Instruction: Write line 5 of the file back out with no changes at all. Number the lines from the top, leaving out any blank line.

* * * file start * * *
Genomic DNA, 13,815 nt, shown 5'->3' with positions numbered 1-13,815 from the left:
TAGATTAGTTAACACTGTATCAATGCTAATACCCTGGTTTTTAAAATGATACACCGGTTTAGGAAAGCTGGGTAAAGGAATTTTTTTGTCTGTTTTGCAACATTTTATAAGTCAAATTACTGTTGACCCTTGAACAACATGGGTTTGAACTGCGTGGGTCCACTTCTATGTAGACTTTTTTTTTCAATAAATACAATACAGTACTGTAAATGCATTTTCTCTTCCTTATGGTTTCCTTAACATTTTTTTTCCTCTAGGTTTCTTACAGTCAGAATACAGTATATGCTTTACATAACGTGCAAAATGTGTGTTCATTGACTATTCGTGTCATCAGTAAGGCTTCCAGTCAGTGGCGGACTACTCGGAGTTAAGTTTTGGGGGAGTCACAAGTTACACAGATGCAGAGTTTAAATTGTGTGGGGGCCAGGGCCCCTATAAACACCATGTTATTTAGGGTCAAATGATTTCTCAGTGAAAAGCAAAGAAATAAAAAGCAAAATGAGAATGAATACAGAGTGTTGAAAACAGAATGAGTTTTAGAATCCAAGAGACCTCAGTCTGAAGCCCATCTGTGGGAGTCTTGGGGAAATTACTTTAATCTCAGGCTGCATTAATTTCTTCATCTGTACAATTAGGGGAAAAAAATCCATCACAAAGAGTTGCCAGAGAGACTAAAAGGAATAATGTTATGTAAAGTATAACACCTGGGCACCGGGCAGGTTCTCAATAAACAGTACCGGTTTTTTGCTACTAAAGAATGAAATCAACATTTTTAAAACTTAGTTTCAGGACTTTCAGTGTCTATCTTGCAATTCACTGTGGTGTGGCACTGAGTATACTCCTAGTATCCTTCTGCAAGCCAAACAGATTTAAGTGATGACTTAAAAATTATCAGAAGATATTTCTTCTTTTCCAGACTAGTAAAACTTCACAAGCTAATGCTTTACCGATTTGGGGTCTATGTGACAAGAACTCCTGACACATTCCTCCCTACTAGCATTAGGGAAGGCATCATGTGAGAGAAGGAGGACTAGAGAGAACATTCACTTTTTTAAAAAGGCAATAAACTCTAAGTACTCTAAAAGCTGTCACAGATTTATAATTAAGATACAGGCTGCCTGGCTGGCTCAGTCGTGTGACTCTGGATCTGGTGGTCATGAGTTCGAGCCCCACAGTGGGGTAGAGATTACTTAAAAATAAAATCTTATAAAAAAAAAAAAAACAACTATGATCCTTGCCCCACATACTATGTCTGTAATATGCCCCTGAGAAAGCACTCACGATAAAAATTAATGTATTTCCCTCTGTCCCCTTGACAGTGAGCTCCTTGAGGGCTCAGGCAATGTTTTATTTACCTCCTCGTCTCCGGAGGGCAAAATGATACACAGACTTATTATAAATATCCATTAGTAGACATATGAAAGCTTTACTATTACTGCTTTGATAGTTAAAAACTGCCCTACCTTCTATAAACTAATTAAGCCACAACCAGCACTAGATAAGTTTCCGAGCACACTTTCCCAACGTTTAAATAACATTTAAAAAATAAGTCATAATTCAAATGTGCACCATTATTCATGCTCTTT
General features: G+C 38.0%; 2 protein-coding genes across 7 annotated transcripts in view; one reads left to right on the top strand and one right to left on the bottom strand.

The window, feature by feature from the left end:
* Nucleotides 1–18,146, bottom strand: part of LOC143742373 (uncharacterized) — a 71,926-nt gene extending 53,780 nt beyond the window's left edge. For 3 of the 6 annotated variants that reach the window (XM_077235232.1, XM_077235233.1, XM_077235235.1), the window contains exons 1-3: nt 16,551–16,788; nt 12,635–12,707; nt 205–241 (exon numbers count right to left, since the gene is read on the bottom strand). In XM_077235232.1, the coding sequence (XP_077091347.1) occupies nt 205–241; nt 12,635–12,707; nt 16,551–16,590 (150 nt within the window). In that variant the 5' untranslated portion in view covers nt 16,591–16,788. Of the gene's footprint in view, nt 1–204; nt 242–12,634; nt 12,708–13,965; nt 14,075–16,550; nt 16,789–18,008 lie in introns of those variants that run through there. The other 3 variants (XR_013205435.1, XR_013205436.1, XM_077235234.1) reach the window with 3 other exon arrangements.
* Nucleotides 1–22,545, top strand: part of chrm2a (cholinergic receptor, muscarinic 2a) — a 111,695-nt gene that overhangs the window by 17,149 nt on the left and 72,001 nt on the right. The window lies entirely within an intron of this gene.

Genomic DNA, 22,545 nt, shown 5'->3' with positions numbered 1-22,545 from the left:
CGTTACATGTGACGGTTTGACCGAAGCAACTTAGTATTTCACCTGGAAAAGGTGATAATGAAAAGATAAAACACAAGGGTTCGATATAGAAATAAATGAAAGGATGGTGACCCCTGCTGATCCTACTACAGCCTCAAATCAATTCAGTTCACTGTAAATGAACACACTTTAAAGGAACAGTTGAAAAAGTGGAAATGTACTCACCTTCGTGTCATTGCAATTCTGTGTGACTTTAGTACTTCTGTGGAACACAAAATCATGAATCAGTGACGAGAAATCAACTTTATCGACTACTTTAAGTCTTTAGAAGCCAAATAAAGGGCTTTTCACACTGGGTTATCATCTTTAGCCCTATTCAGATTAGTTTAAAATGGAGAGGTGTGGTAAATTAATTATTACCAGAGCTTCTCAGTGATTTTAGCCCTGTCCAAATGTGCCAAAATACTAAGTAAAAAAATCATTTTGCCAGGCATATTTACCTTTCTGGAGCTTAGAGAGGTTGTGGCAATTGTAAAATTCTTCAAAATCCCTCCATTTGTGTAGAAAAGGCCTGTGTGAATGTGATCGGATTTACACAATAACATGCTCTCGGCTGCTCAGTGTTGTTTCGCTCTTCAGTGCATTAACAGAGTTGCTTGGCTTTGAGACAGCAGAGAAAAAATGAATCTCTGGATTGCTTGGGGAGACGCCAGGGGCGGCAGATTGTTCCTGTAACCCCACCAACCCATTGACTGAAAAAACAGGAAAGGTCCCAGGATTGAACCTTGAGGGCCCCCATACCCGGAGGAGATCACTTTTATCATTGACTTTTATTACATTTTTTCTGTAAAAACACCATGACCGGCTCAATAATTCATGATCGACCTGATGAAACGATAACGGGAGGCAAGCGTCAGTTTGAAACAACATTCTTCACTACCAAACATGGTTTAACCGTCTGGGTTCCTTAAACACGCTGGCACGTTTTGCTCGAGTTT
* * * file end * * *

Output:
* Nucleotides 1–18,146, bottom strand: part of LOC143742373 (uncharacterized) — a 71,926-nt gene extending 53,780 nt beyond the window's left edge. For 3 of the 6 annotated variants that reach the window (XM_077235232.1, XM_077235233.1, XM_077235235.1), the window contains exons 1-3: nt 16,551–16,788; nt 12,635–12,707; nt 205–241 (exon numbers count right to left, since the gene is read on the bottom strand). In XM_077235232.1, the coding sequence (XP_077091347.1) occupies nt 205–241; nt 12,635–12,707; nt 16,551–16,590 (150 nt within the window). In that variant the 5' untranslated portion in view covers nt 16,591–16,788. Of the gene's footprint in view, nt 1–204; nt 242–12,634; nt 12,708–13,965; nt 14,075–16,550; nt 16,789–18,008 lie in introns of those variants that run through there. The other 3 variants (XR_013205435.1, XR_013205436.1, XM_077235234.1) reach the window with 3 other exon arrangements.